Shortness of breath. Rapid heartbeat. Chest pain. Yes, these are all common symptoms that many experience during the stressful holiday season. But they could be a sign of a much more serious issue.
You should never dismiss these types of symptoms. And you should always consult your primary care physician immediately if you begin experiencing any type of heart-related episodes. To help diagnose or rule out any potential severe cardiac issues, your primary care doctor may refer you to a cardiologist to undergo a cardiolite stress test.
A cardiolite stress test, also commonly referred to as a nuclear stress test or a myocardial perfusion imaging (MPI) test, is one of the most common, non-invasive diagnostic heart tests performed. It uses a radioactive imaging tracer to measure the blood flow to your heart muscles. It can show if you have any blockages or heart damage affecting blood flow.
Cardiolite stress tests can be highly beneficial and play a vital role in diagnosing and managing cardiovascular diseases, including coronary artery disease, the leading cause of death in the United States. So let’s take a closer look at how a nuclear stress test works to diagnose and treat heart problems.
How is a Cardiolite (Nuclear) Stress Test Performed?
Before your stress test begins, a nurse or technician will insert an IV line into your arm. They will then inject the radiotracer solution into your bloodstream. It can take a few minutes for your heart cells to absorb the solution. You will then lie still on a table as a gamma camera takes images of your heart. For a nuclear stress test, two sets of images are taken – one set while your heart is at rest and a second set when it’s under stress (exercise).
Prior to you starting the actual stress test, a nurse or technician will place electrodes (sticky little patches) on your chest. These electrodes help to monitor your heartbeat using an electrocardiogram (ECG or EKG) machine. Your blood pressure will also be monitored throughout the test.
For the test, you will walk on a treadmill or ride a stationary bike. Your speed and incline will incline to get your heart rate up. You’ll continue to exercise and exert yourself until you reach a predetermined target set by your physician.
Once you reach your targeted heart rate, you’ll receive another injection of the radiotracer, and the second set of images will be taken of your heart. These images provide your physician with a detailed look at your heart when it’s forced to pump more blood than normal.
What If I’m Unable to Exercise During My Stress Test?
If for any reason you’re unable to engage in physical activity, such as on the treadmill or the stationary bike, your doctor will inject a medication into your IV line that increases blood flow to your heart. This will safely mimic the effect exercise has on your heart. You may even experience side effects similar to those caused by exercise, such as flushing or shortness of breath.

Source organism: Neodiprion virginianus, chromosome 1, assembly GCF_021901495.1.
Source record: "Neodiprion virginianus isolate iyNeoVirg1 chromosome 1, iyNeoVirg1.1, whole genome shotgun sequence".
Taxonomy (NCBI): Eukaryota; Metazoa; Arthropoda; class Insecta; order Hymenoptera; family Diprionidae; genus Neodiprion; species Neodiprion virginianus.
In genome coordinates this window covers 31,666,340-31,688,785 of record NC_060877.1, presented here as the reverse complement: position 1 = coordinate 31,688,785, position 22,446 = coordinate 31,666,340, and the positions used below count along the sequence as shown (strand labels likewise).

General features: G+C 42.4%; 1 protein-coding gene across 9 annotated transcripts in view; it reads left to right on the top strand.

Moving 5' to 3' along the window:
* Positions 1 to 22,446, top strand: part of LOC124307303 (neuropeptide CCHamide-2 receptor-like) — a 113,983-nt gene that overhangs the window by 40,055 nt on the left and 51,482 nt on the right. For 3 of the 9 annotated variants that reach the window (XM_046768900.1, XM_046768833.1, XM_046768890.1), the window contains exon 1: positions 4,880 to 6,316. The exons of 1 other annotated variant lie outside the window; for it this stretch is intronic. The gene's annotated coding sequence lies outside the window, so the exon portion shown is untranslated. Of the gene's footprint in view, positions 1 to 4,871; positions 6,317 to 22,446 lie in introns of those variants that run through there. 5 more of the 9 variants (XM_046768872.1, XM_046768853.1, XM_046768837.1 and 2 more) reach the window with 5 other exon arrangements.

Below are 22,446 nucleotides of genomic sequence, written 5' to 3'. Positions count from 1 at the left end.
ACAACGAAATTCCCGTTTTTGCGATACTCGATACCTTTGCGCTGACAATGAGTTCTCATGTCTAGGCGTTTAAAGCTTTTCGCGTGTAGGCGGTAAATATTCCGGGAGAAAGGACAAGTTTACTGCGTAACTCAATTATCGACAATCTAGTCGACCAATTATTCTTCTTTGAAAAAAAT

Benefits of a Cardiolite Stress Test
Individuals with known cardiac issues and those with no known diagnosed heart conditions can benefit from a nuclear stress test. The stress test provides doctors with important information, including:
- The size of the heart chambers
- How efficient the heart is pumping blood
- If there are any blockages or narrowing of the arteries
- Whether there is any heart damage
If you haven’t already been diagnosed with coronary artery disease, the stress test will help your doctor determine your risk of potentially suffering from a heart condition in the future. It provides accurate results of the condition of your heart. It shows if you have signs of damage from an undiagnosed or undetected heart attack or other heart-related episode. This data allows your doctor to prescribe any preventative measures necessary to keep your heart healthy and pumping.
If you’ve been previously diagnosed with heart disease, the data obtained from a nuclear stress test can show the severity of your condition. If you’re currently on a course of treatment, the stress test will gauge its effectiveness. It will show whether your treatment is working, and to what degree. Your physician can then use the data gathered to alter that course of treatment or create a new maintenance treatment plan that is right for you.
Don’t Delay – Get Your Heart Checked Today
No matter how mild your symptoms might be, contact your healthcare provider today if you’re experiencing any signs of heart disease. Heartburn, heavy breathing, chest tightness, dizziness… They can all be warning signs that something serious is going on. Nearly half of all American adults have some sort of cardiovascular disease. It’s not worth taking a chance. A cardiolite stress test can set a benchmark and help monitor your heart disease risk. In addition, it could possibly help to prevent serious damage from occurring.
Get the answers, care, and treatment you deserve and ensure your heart is as healthy as it can be by scheduling an appointment with a VIPcare primary care provider today!